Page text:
Commands tagged ogg (13)

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Alias for quick command-line volume set (works also remotely via SSH)
If you're addicted to command-line solutions of ordinary actions or if you just want to set your volume from bed via mobile phone SSH, you can set this alias and use it as $ setvol 50 for setting volume on 50% gain Works only with ALSA, tested on Ubuntu 8.10. Give me some info about your experience. TIP: Try aslo command "mute" to toggle mute/unmute sound. But I don't know if this works on all distros.

Beep siren
Infinitely plays beeps with sinusoidally changing sound frequency. Ideal for alarm on an event.

Pronounce an English word using Dictionary.com
This one uses dictionary.com

quick copy
Utilizes shell expansion of {} to give the original filename and a new filename as arguments to `cp`. Can easily be extended to make multiple copies.

eth-tool summary of eth# devices
Give the Speed and Link status of eth# 0-3. This is sort of what mii-tool does, but eth-tool is better, yet lacks device discovery.

print all except first collumn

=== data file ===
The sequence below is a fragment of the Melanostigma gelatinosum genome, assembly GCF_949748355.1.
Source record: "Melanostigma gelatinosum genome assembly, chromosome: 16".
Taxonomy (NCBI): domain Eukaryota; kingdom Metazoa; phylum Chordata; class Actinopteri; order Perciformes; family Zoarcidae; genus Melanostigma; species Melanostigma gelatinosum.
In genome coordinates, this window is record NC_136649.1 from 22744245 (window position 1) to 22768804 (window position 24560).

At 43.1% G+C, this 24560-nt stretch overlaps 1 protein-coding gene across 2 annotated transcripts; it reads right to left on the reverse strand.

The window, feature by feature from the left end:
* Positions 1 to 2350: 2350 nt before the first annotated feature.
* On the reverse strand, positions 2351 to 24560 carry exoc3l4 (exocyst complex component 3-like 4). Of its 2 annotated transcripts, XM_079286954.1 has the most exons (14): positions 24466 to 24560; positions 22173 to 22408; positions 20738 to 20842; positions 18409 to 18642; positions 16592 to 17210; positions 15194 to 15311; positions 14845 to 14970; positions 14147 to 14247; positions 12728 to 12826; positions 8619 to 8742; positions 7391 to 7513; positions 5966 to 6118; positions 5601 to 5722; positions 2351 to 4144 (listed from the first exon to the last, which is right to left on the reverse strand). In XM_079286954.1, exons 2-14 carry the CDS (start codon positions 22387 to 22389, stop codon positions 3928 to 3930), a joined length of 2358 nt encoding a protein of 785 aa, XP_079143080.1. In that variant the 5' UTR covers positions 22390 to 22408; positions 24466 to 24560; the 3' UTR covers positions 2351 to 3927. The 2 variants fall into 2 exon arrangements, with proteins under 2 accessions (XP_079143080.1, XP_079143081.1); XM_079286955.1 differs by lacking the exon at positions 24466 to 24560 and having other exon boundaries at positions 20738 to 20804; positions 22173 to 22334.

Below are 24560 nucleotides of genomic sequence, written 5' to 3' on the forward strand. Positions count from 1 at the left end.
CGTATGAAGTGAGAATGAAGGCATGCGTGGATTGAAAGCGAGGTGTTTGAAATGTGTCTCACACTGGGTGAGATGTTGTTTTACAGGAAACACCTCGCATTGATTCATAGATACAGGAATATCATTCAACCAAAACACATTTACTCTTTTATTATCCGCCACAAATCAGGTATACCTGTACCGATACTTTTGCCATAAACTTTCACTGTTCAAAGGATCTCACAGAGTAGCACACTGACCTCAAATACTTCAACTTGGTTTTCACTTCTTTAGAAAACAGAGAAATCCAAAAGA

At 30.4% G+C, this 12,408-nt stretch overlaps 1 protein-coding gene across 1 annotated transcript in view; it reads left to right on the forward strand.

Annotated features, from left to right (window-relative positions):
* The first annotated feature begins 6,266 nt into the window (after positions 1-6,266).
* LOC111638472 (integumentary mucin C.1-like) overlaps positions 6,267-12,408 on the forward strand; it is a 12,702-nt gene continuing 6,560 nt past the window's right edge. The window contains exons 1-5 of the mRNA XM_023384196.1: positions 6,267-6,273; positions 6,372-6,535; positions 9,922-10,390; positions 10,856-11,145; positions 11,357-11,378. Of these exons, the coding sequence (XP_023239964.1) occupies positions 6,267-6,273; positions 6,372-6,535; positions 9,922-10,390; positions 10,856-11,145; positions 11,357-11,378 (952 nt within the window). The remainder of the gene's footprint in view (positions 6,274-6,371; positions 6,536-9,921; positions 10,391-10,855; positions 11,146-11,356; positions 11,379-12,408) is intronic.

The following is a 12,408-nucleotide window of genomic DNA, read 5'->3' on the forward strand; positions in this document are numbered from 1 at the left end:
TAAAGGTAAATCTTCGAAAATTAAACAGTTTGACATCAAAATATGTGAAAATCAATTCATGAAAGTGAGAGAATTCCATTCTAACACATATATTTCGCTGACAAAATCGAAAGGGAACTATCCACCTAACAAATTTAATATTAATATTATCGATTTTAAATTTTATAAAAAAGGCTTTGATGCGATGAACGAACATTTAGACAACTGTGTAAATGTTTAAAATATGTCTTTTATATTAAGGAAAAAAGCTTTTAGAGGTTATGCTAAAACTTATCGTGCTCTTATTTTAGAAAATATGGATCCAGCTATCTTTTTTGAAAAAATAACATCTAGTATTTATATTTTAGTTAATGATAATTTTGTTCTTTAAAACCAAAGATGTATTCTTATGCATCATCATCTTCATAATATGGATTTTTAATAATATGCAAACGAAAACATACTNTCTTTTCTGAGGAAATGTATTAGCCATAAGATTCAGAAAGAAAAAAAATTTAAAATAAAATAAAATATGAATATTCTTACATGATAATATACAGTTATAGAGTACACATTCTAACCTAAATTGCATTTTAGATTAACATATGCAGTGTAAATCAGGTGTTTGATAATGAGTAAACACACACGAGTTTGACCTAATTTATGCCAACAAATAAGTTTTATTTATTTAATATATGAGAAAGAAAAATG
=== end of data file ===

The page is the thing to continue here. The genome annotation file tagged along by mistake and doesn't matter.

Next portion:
Write comments to your history.
A null operation with the name 'comment', allowing comments to be written to HISTFILE. Prepending '#' to a command will *not* write the command to the history file, although it will be available for the current session, thus '#' is not useful for keeping track of comments past the current session.

display a smiling smiley if the command succeeded and a sad smiley if the command failed
you could save the code between if and fi to a shell script named smiley.sh with the first argument as and then do a smiley.sh to see if the command succeeded. a bit needless but who cares ;)

make a log of a terminal session
Creates a log of a session in a file called typescript. Or specify the file with: $script filename Exit the session with control-d.

Follow the most recently updated log files
This command finds the 5 (-n5) most frequently updated logs in /var/log, and then does a multifile tail follow of those log files. Alternately, you can do this to follow a specific list of log files: sudo tail -n0 -f /var/log/{messages,secure,cron,cups/error_log}


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